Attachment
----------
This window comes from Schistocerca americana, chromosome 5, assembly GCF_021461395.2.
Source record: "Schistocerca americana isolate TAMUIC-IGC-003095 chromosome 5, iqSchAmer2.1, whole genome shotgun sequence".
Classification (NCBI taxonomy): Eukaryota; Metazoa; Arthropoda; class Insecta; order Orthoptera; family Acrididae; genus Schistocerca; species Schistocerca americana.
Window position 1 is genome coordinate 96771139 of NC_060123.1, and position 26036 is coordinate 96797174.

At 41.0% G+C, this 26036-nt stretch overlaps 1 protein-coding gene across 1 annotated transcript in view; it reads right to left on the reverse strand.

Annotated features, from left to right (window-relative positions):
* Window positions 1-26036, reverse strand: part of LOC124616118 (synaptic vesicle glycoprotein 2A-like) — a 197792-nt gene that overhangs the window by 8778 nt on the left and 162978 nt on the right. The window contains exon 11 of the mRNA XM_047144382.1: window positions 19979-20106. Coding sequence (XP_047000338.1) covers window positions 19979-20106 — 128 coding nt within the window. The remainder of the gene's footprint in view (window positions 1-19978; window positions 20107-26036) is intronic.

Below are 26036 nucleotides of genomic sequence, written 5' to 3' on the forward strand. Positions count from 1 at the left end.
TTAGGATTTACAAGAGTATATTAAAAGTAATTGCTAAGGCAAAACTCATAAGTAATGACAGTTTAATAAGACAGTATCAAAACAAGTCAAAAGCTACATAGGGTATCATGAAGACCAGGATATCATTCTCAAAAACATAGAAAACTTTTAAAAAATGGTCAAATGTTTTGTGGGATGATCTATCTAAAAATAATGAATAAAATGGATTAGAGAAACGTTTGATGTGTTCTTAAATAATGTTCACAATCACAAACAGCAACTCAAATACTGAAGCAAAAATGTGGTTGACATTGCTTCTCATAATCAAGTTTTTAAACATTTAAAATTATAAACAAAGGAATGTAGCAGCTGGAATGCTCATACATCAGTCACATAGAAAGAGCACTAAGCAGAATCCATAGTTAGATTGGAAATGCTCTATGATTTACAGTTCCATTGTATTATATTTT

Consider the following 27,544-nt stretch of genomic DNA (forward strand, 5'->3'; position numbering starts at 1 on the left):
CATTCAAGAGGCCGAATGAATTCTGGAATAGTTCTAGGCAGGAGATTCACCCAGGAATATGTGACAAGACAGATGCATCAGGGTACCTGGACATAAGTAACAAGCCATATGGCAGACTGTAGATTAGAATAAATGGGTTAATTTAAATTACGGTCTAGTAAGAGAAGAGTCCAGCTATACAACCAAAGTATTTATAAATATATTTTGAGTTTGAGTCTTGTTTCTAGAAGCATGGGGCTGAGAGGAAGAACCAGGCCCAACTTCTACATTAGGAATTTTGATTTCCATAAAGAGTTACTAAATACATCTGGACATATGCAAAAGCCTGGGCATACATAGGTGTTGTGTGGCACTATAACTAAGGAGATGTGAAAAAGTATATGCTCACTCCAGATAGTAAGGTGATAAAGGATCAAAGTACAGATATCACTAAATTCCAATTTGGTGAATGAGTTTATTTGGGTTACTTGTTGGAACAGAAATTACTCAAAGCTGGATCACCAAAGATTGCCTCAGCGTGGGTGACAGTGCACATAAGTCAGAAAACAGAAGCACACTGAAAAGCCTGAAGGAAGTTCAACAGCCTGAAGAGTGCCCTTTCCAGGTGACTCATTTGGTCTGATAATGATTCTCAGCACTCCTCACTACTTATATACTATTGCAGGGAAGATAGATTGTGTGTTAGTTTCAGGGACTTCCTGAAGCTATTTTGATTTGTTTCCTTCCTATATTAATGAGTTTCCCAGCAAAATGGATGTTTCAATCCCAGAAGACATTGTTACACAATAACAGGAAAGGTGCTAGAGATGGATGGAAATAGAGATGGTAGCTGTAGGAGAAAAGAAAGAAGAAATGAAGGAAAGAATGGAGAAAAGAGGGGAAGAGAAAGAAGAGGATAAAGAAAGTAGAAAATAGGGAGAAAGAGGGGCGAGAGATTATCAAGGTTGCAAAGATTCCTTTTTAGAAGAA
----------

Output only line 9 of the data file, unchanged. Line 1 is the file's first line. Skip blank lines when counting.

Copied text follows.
TTAGGATTTACAAGAGTATATTAAAAGTAATTGCTAAGGCAAAACTCATAAGTAATGACAGTTTAATAAGACAGTATCAAAACAAGTCAAAAGCTACATAGGGTATCATGAAGACCAGGATATCATTCTCAAAAACATAGAAAACTTTTAAAAAATGGTCAAATGTTTTGTGGGATGATCTATCTAAAAATAATGAATAAAATGGATTAGAGAAACGTTTGATGTGTTCTTAAATAATGTTCACAATCACAAACAGCAACTCAAATACTGAAGCAAAAATGTGGTTGACATTGCTTCTCATAATCAAGTTTTTAAACATTTAAAATTATAAACAAAGGAATGTAGCAGCTGGAATGCTCATACATCAGTCACATAGAAAGAGCACTAAGCAGAATCCATAGTTAGATTGGAAATGCTCTATGATTTACAGTTCCATTGTATTATATTTT